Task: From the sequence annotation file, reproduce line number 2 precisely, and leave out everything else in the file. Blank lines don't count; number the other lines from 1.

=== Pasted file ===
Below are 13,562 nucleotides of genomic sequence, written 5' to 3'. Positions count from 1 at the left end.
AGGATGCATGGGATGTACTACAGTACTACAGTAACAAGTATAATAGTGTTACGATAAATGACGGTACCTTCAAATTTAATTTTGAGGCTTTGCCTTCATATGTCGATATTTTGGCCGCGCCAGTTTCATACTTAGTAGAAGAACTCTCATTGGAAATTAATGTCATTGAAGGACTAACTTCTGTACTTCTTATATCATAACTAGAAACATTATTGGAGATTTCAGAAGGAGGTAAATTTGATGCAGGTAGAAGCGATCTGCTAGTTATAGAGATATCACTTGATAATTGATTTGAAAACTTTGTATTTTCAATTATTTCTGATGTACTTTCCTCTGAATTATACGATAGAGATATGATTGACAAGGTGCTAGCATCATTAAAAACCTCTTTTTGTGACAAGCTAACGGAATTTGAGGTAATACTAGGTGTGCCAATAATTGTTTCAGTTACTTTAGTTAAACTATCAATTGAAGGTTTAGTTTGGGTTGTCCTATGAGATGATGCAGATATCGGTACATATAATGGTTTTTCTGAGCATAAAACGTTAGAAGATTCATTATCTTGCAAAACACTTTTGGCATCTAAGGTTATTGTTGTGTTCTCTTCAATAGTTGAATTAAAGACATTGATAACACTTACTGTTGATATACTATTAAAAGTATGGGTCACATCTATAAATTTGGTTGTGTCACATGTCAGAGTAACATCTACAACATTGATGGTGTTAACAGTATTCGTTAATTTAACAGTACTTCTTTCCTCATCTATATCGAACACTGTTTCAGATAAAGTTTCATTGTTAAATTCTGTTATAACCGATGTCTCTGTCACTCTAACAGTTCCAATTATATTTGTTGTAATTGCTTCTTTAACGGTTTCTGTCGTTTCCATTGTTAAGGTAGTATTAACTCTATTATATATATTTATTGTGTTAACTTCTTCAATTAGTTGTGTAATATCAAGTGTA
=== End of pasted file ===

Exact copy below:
AGGATGCATGGGATGTACTACAGTACTACAGTAACAAGTATAATAGTGTTACGATAAATGACGGTACCTTCAAATTTAATTTTGAGGCTTTGCCTTCATATGTCGATATTTTGGCCGCGCCAGTTTCATACTTAGTAGAAGAACTCTCATTGGAAATTAATGTCATTGAAGGACTAACTTCTGTACTTCTTATATCATAACTAGAAACATTATTGGAGATTTCAGAAGGAGGTAAATTTGATGCAGGTAGAAGCGATCTGCTAGTTATAGAGATATCACTTGATAATTGATTTGAAAACTTTGTATTTTCAATTATTTCTGATGTACTTTCCTCTGAATTATACGATAGAGATATGATTGACAAGGTGCTAGCATCATTAAAAACCTCTTTTTGTGACAAGCTAACGGAATTTGAGGTAATACTAGGTGTGCCAATAATTGTTTCAGTTACTTTAGTTAAACTATCAATTGAAGGTTTAGTTTGGGTTGTCCTATGAGATGATGCAGATATCGGTACATATAATGGTTTTTCTGAGCATAAAACGTTAGAAGATTCATTATCTTGCAAAACACTTTTGGCATCTAAGGTTATTGTTGTGTTCTCTTCAATAGTTGAATTAAAGACATTGATAACACTTACTGTTGATATACTATTAAAAGTATGGGTCACATCTATAAATTTGGTTGTGTCACATGTCAGAGTAACATCTACAACATTGATGGTGTTAACAGTATTCGTTAATTTAACAGTACTTCTTTCCTCATCTATATCGAACACTGTTTCAGATAAAGTTTCATTGTTAAATTCTGTTATAACCGATGTCTCTGTCACTCTAACAGTTCCAATTATATTTGTTGTAATTGCTTCTTTAACGGTTTCTGTCGTTTCCATTGTTAAGGTAGTATTAACTCTATTATATATATTTATTGTGTTAACTTCTTCAATTAGTTGTGTAATATCAAGTGTA